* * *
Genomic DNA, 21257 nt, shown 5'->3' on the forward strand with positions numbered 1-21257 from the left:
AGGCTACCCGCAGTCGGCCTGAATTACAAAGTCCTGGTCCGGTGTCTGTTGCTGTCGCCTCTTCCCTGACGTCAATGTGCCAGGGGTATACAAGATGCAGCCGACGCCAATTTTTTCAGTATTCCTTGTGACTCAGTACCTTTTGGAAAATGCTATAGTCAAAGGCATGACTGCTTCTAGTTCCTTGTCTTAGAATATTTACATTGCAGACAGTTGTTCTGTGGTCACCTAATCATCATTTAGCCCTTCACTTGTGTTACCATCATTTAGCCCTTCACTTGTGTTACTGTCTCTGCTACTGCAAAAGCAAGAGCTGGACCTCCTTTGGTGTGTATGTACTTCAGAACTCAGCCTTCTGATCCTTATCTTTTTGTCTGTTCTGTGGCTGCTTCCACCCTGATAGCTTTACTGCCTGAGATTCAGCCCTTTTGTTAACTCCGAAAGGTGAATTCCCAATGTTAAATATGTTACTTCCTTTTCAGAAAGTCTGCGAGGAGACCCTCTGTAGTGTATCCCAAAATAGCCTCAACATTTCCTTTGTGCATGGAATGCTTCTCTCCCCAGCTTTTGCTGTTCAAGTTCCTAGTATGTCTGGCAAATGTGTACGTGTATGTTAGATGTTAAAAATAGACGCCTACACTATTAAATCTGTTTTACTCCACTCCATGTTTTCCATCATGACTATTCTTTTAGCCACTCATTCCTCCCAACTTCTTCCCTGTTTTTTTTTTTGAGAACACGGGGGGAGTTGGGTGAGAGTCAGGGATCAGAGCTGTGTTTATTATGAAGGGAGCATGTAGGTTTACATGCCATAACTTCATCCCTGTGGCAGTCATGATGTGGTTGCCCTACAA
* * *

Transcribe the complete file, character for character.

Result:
Genomic DNA, 21257 nt, shown 5'->3' on the forward strand with positions numbered 1-21257 from the left:
AGGCTACCCGCAGTCGGCCTGAATTACAAAGTCCTGGTCCGGTGTCTGTTGCTGTCGCCTCTTCCCTGACGTCAATGTGCCAGGGGTATACAAGATGCAGCCGACGCCAATTTTTTCAGTATTCCTTGTGACTCAGTACCTTTTGGAAAATGCTATAGTCAAAGGCATGACTGCTTCTAGTTCCTTGTCTTAGAATATTTACATTGCAGACAGTTGTTCTGTGGTCACCTAATCATCATTTAGCCCTTCACTTGTGTTACCATCATTTAGCCCTTCACTTGTGTTACTGTCTCTGCTACTGCAAAAGCAAGAGCTGGACCTCCTTTGGTGTGTATGTACTTCAGAACTCAGCCTTCTGATCCTTATCTTTTTGTCTGTTCTGTGGCTGCTTCCACCCTGATAGCTTTACTGCCTGAGATTCAGCCCTTTTGTTAACTCCGAAAGGTGAATTCCCAATGTTAAATATGTTACTTCCTTTTCAGAAAGTCTGCGAGGAGACCCTCTGTAGTGTATCCCAAAATAGCCTCAACATTTCCTTTGTGCATGGAATGCTTCTCTCCCCAGCTTTTGCTGTTCAAGTTCCTAGTATGTCTGGCAAATGTGTACGTGTATGTTAGATGTTAAAAATAGACGCCTACACTATTAAATCTGTTTTACTCCACTCCATGTTTTCCATCATGACTATTCTTTTAGCCACTCATTCCTCCCAACTTCTTCCCTGTTTTTTTTTTTGAGAACACGGGGGGAGTTGGGTGAGAGTCAGGGATCAGAGCTGTGTTTATTATGAAGGGAGCATGTAGGTTTACATGCCATAACTTCATCCCTGTGGCAGTCATGATGTGGTTGCCCTACAA